The OIC portal has been running for three months and is operating better than expected, given the various moving parts and the delays prior to launch. The claims industry has been on the road towards digitisation for some time, so conceptually, the portal always made sense, and many practitioners have earned their digital spurs and welcomed the arrival of the OIC in June. 

Stuart Hanley

Stuart Hanley

Much of the credit must go to Dominic Clayden, Martin Saunders and the team at the MIB. We all acknowledged there were going to be teething problems, but the MIB have been engaged and open to getting initial bugs sorted. The MIB’s collaborative approach should be applauded, and it builds on the efforts made by the claims industry more generally to cooperate during the last 18 months to keep the wheels of justice turning.

We now need to look beyond the bug fixes and tackle the wider picture, in particular the pressing need for ADR. We are now starting to see denials of liability by insurers which we can’t resolve by negotiation, so we have to advise our customers of the option to go to court, which thanks to case backlogs means a year or more delay in getting justice plus adds further strain to the already over stretched court system.

We, and many of the insurers we work with, are keen for the OIC process to integrate with ADR to give these customers a better option. So it is hugely disappointing to learn that the MoJ seems to remain closed to ADR.

It might be difficult to come up with a standard, one size fits all ADR solution, but the alternative is consumer detriment and denial of access to justice. I urge the MoJ to think again; they should sponsor localised pilots with suitable providers, law firms and insurers and encourage all of us to find workable solutions. They are out there.

At Minster Law we trialled ADR pre OIC with selected insurers for Stage Three of the MoJ Claims Portal process. We learned how to offer an ADR solution to customers, and we think it can work in the post-reform world too. We know the MoR, Sir Geoffrey Vos, is an ADR advocate, we know that court backlogs are a big problem and we know that ADR can offer better outcomes for customers. The MoJ risks blocking much needed evolution and we urge a change of perspective.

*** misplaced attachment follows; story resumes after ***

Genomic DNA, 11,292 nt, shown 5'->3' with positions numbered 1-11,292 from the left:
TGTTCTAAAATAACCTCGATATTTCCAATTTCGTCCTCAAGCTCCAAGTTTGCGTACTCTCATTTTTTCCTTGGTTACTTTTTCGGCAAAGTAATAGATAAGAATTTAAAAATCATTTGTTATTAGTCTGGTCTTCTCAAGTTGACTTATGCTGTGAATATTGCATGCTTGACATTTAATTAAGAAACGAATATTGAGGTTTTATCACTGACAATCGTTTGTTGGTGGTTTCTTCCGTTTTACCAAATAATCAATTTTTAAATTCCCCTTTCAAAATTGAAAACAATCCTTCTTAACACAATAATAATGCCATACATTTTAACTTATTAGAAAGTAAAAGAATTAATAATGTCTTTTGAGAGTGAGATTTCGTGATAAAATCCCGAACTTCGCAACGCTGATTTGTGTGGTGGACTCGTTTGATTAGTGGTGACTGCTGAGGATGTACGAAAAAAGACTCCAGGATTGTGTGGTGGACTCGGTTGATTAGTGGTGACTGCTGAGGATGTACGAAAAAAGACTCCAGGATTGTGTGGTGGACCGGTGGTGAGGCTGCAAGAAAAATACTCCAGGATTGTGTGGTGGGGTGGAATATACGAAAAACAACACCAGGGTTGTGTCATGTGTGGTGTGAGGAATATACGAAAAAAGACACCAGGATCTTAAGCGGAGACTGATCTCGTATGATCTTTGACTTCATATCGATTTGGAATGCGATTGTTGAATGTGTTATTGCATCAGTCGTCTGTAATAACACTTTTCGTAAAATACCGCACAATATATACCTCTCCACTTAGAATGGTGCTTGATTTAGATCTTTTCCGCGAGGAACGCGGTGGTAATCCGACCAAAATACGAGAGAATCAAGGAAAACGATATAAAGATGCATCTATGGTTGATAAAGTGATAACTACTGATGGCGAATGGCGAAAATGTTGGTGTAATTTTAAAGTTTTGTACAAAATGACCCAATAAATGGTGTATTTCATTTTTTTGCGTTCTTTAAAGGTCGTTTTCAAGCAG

Ask a claims industry professional how the OIC is going and you’ll get a different answer every time. There is a lack of meaningful, industry-wide data readily available. Minster Law has a clear line of sight on our own claims data (cases submitted, types of injury and so forth), but the complete picture is muddy.

It would be great if the MIB – which does have the complete picture – provides our industry with a clear sense of where claims are at in the portal. It’s frustrating to have a partial view; data sharing will create more transparency for everyone, and avoid creating a data vacuum, which is inevitably filled by unhelpful speculation.

Data sharing won’t create a stick to beat the system with, rather it will foster more transparency and openness, and with it a willingness to work together to fix problems.

While dialogue with the MIB is constructive, and the team are out there asking for feedback, it will be coming through piecemeal. To resolve this we want the MoJ to set up an OIC control group to liaise with claimant firms and insurers collectively. We are at the coal face, seeing the problems every day. Rather than individual businesses issuing enquires, it would be more effective to collect and filter them and create the feedback loops through the control group.

One anomaly needing a fix is the requirement for law firms to print an SCNF (small claim notification form) and put it in the post to the defendant driver, once the claim has been electronically submitted to the OIC Portal and the defendant insurer identified. It means the defendant gets a form in the post from a claimant law firm who they’ve never heard of. A sensible rule change would see the compensator sending the form at the same time they look to discuss the claim with their insured driver, as they already have to do if the claimant is acting as a LiP with no legal representative. Working this issue through the control group would be the right approach – and ensure that broad concerns such as these have more chance of being actioned.

The spirit of co-operation that has been evident in the industry during the pandemic is alive and well, and the MIB is playing an important role. Through them, law firms are cooperating with insurers and vice versa in a shared aim to reduce friction and make the portal a success.

We’d like the MoJ to become part of that process, yet at present, it is a closed door. On ADR, on the control group, and on fixing the teething issues, ministers are actually preventing progress when they should be encouraging it.


Stuart Hanley is head of legal practice at Minster Law